Columnists

Why land ownership Bill is retrogressive

The Minimum and Maximum Land Holding Acreages Bill of 2015 is likely to be contentiously controversial. If it is enacted into law, it will shake the foundation of the land market that this county has always committed to.

The Bill raises a policy question of discriminately interfering with the fundamental right to private land. Such interference will likely kill the land market dynamism that always laid the golden eggs in form of capital. This should concern you.

Retrospectively, preserving such a principle in Article 68 of the Constitution is an indictment of our failure to appreciate market dynamism.

It is also a reflection of the dominant view of the framers of the Constitution. Such a view was a manifestation of the framer’s mistrust in the manner past governments had executed land reforms.

The framers naively viewed the Constitution as a panacea to all governance issues, including land matters.

Consequently they chose to tie the current and future generations with a static quantifiable acreage of private land to address a perceived market failure.

First, the Bill’s aim of setting a minimum and maximum land holding in private land is discriminatory and raises constitutional question.

Public and community land covers 13 per cent and 67 per cent respectively of Kenya’s total land acreage, relative to 20 per cent private.

Therefore such glaring variance calls for a compelling policy justification of why land capping must apply to private and not other land categories, particularly community land.

While the private land capping principle is provided in the Constitution, its execution could as well be a violation of the fundamental right to property.

Article 40 of the Constitution prohibits the state or any person from arbitrarily depriving a person or property of any description or of any interest in, or right over, any property of any description.

Such discrepancy would call for judicial interpretation or a constitutional amendment.

Secondly, the Bill aims at regulating subdivision of private land. Ostensibly, the constitutional capping of private land addresses the manifestation of perceived market failures rather than their causation.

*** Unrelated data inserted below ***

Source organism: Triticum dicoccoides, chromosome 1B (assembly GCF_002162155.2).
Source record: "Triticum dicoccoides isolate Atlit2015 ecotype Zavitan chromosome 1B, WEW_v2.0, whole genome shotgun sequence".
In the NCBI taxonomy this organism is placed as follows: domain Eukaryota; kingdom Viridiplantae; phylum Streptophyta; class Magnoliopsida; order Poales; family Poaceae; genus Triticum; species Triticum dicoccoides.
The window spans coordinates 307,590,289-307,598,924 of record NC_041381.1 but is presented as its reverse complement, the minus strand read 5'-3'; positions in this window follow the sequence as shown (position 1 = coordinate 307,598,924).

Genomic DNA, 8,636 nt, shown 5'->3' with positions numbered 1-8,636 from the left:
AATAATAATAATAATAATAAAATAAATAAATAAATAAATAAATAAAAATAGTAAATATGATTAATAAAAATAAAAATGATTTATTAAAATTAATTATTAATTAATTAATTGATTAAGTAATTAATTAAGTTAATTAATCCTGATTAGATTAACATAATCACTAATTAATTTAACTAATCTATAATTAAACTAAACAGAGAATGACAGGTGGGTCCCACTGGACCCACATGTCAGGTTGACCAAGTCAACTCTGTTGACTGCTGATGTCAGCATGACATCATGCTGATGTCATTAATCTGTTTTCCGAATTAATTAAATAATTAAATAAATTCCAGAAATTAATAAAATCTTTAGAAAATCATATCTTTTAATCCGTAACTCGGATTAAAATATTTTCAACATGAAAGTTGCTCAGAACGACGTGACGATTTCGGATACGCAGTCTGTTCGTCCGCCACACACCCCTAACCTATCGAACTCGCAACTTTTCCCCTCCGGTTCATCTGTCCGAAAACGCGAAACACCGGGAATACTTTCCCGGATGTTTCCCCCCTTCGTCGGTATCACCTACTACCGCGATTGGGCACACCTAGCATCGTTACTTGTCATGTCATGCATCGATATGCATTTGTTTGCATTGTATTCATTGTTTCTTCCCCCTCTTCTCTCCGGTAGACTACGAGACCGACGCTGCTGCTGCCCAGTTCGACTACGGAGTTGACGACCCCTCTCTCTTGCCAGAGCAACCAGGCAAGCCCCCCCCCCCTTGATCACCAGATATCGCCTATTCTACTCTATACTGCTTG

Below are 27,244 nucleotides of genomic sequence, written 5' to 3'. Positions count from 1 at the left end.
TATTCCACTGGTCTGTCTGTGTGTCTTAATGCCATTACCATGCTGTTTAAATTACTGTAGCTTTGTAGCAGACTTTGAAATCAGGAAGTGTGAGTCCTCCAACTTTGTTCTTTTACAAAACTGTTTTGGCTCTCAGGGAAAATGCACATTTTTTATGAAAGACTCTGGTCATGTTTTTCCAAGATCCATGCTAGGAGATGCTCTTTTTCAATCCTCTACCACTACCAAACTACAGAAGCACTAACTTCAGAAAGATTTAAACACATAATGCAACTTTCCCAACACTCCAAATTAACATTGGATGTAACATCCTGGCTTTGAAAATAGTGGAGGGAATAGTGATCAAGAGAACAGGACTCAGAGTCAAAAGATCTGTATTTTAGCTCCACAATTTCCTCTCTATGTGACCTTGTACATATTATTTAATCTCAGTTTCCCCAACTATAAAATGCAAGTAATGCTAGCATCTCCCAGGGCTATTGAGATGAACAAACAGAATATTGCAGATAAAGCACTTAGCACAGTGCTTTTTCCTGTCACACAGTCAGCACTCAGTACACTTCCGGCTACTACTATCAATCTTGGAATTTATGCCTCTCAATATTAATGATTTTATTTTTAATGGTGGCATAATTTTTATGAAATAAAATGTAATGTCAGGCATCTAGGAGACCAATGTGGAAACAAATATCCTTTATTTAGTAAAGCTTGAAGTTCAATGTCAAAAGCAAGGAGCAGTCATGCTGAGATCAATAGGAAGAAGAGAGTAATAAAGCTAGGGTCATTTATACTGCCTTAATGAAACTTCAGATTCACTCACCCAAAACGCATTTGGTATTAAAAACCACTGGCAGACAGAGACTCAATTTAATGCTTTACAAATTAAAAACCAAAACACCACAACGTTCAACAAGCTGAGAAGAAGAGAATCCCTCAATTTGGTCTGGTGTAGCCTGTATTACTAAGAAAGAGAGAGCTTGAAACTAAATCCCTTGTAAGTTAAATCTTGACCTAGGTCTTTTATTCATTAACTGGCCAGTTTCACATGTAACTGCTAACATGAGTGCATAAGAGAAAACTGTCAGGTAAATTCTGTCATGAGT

The policy concern should not be how much private land one holds but rather what he or she does with it. Consequently we don’t need constitutional peremptory directive to impose efficient usage of private land.

There are existing laws like local zoning ordinance that can guide the market to establish the most efficient minimum acreage of private holding as evidenced by proliferation of a gated community that controls subdivision.

The third aim of the Bill is reducing inequality and promoting equitable distribution of land perceptively attributable to market failure.

It is indeed the government’s responsibility to correct market failure wherever there existence.

Granted, that any government’s action is susceptible to political manipulation, execution of land distribution calls for caution.

We had tried in the past and failed. Land distribution is an equity issue that is politically driven.

In conclusion, although the overall objective of the Bill is to effect Article 68, its execution is likely to be discriminative and might lead to inefficient subdivision, control and land distribution.

Moreover, its execution may as well be unconstitutional, which calls for a constitutional amendment to cure the potential discrepancy between Article 68 and Article 40.

Prof Kieyah is acting programmes co-ordinator at the Kenya Institute for Public Policy Research and Analysis.